If the marketing men think, 'It's more fun in the Philippines', then they obviously haven't been stand-up paddle boarding in pelting rain on the Loboc River.

That's what I'm thinking as, drenched and dishevelled, I spot tourists gathering on the bank in the belief, it seems, that my predicament might make a good photo.

The rain ricochets off the river; I note the paparazzi are in the dry. I brave it out, and at the risk of a wobble, wave and smile. A man fires off a volley of shots then waves and smiles back. Such is my introduction to Bohol, 'The Island of Friendship', in the Philippines.

The Philippines is an archipelago of approximately 7,000 isles to the south and east of mainland Asia. It's known for its white sand beaches, clear water and dive sites, but Bohol also has heritage and culture.

The island and its tiny neighbour, Panglao (the two are linked by a bridge), are in the central Visayas region, just over an hour's flight from the capital, Manila, in the north. You can sunbathe, sightsee - and even stand-up paddle board.

As the sky clears, my instructor, Troy, and I paddle through dripping rainforest to the small Busay Falls. Clearings reveal patterned huts, woven from banana leaves. A man, fishing for tilapia, drops a line from a bamboo pontoon. There's the smell of meat cooking on hot coals.

Suddenly a coconut plops into the water; I jump and joke about crocs.

"There aren't crocodiles but there are iguana," Troy says, sounding excited. He tells me they taste like chicken but are tricky to catch.

But it's another form of wildlife for which Bohol is known; it's the Philippine tarsier, said to have inspired Yoda in Star Wars.

The nocturnal, fist-sized creature is among the smallest primates in the world. Its eyes cover three quarters of its head and it has an exceptionally long 'middle finger' (tarsus bone), hence its name.

From Corella, I head to Carmen, in the centre of the island, for Bohol's Chocolate Hills. There are about 1,000 of these conical, 40m mounds, named because they resemble giant chocolate drops when vegetation dies back from November to April.

I stay at Alona beach on Panglao's south-west coast, where bars and seafood shacks hug the shore. Bangka (outrigger canoes) with tarpaulins straddle the sea like giant water boatmen. I wake up early and go for a dip; the water's ridiculously warm.

The Philippines is hot, humid and tropical, and even in the wet season, torrential downpours don't clear the air. I enjoy island-hopping but sightseeing is a sweaty business, especially in Manila.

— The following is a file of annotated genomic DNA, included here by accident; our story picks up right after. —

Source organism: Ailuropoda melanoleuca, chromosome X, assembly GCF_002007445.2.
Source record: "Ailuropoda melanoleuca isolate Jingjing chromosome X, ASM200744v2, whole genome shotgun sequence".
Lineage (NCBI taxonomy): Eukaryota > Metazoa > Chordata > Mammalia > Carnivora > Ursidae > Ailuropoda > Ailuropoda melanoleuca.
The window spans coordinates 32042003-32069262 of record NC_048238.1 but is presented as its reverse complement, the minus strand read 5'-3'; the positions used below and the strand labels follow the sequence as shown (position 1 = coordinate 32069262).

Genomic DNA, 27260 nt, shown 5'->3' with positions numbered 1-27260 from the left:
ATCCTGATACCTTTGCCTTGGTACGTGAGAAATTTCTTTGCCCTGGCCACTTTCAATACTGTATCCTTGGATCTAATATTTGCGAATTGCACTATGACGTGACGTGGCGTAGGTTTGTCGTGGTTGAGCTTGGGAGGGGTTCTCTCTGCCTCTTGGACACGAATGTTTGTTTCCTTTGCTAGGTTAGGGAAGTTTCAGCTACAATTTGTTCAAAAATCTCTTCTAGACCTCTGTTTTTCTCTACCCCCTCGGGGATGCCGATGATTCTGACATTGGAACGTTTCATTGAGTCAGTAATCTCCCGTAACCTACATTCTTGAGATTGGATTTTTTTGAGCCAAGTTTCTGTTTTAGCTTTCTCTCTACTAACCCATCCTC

I catch up with a local guide, Angelo Alon, for a tour of Intramuros, Manila's historic quarter, which was originally built by the Spanish. The district was destroyed in WWII but has since been restored, with the old citadel, Fort Santiago, forming the centrepiece.

Inside the walls, topped with watch towers, is a monument to Jose Rizal, a doctor, writer and national hero. He was executed in 1896 for rebellion after an anti-colonial revolution partly inspired by his writing.

Nearby is San Agustin church, the only building in Intramuros that survived the war. By the entrance, there are two dragons, incorporated into the design as a gesture of thanks to the city's Chinese community who helped fund the building. (Filipinos with Chinese ancestry make up 25 per cent of the country's population.) From Manila, it's a short flight south-west to Busuanga in the island province of Palawan, for a relaxing end to my stay.

I catch a boat to the privately-owned Dicilingan Island, occupied solely by the Huma Island Resort and Spa. I'm welcomed with garlands and song, and dine on locally-caught lapu lapu, meat from pearl oysters and cassava cake made from a grated root vegetable, eggs and coconut milk.

While Huma bills itself as luxury, the focus is on fun. With karaoke - a Filipino obsession - in the bar, nights are dedicated to Kylie and cocktails.

But days are your own. I take a boat trip to nearby Black Island to snorkel among clown fish and coral; I kayak off the beach at Huma and enjoy a massage.

On my last night, I'm cajoled into karaoke. A group of us join the in-house musicians for a rendition of a song of their choice, accompanied by guitar and an egg maraca. We're so bad, everyone's in stitches.

"Killing me softly" I croak, "with this song", and can't help seeing the funny side. Maybe it is more fun in the Philippines, after all.

TRAVEL FACTS :: Karen Bowerman was a guest of Hayes & Jarvis who offer a seven-night trip to Manila, Bohol and Palawan from £1,899pp, including B&B accommodation, tours, internal flights and transfers and flights from London Heathrow with Philippine Airlines (01293 735 831; www.hayesandjarvis.com).